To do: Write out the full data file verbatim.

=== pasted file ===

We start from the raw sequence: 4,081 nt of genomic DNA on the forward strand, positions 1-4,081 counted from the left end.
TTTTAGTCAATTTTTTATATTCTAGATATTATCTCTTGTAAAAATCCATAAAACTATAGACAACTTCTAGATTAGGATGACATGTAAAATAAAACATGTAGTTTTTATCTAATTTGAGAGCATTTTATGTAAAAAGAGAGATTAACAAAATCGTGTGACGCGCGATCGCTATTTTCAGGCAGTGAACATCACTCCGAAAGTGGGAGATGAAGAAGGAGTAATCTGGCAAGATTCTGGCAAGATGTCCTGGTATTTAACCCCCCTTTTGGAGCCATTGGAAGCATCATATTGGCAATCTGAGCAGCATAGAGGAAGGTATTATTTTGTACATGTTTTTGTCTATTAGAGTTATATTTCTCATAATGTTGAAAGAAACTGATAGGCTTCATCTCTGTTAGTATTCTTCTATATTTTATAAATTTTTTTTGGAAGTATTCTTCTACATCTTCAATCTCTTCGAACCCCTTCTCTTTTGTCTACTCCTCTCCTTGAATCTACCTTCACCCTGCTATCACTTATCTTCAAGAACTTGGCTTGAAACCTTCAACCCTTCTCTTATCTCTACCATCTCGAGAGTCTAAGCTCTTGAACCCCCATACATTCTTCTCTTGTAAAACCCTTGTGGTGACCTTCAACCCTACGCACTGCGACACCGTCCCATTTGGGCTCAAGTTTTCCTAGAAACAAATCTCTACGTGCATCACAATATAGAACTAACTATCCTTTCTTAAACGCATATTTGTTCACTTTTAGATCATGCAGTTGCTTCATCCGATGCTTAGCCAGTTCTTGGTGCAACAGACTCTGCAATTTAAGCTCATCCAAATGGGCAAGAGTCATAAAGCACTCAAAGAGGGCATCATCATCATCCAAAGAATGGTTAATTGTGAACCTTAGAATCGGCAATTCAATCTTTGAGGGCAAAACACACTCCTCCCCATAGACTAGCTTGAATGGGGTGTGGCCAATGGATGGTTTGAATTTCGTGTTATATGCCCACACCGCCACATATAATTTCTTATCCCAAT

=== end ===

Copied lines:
We start from the raw sequence: 4,081 nt of genomic DNA on the forward strand, positions 1-4,081 counted from the left end.
TTTTAGTCAATTTTTTATATTCTAGATATTATCTCTTGTAAAAATCCATAAAACTATAGACAACTTCTAGATTAGGATGACATGTAAAATAAAACATGTAGTTTTTATCTAATTTGAGAGCATTTTATGTAAAAAGAGAGATTAACAAAATCGTGTGACGCGCGATCGCTATTTTCAGGCAGTGAACATCACTCCGAAAGTGGGAGATGAAGAAGGAGTAATCTGGCAAGATTCTGGCAAGATGTCCTGGTATTTAACCCCCCTTTTGGAGCCATTGGAAGCATCATATTGGCAATCTGAGCAGCATAGAGGAAGGTATTATTTTGTACATGTTTTTGTCTATTAGAGTTATATTTCTCATAATGTTGAAAGAAACTGATAGGCTTCATCTCTGTTAGTATTCTTCTATATTTTATAAATTTTTTTTGGAAGTATTCTTCTACATCTTCAATCTCTTCGAACCCCTTCTCTTTTGTCTACTCCTCTCCTTGAATCTACCTTCACCCTGCTATCACTTATCTTCAAGAACTTGGCTTGAAACCTTCAACCCTTCTCTTATCTCTACCATCTCGAGAGTCTAAGCTCTTGAACCCCCATACATTCTTCTCTTGTAAAACCCTTGTGGTGACCTTCAACCCTACGCACTGCGACACCGTCCCATTTGGGCTCAAGTTTTCCTAGAAACAAATCTCTACGTGCATCACAATATAGAACTAACTATCCTTTCTTAAACGCATATTTGTTCACTTTTAGATCATGCAGTTGCTTCATCCGATGCTTAGCCAGTTCTTGGTGCAACAGACTCTGCAATTTAAGCTCATCCAAATGGGCAAGAGTCATAAAGCACTCAAAGAGGGCATCATCATCATCCAAAGAATGGTTAATTGTGAACCTTAGAATCGGCAATTCAATCTTTGAGGGCAAAACACACTCCTCCCCATAGACTAGCTTGAATGGGGTGTGGCCAATGGATGGTTTGAATTTCGTGTTATATGCCCACACCGCCACATATAATTTCTTATCCCAAT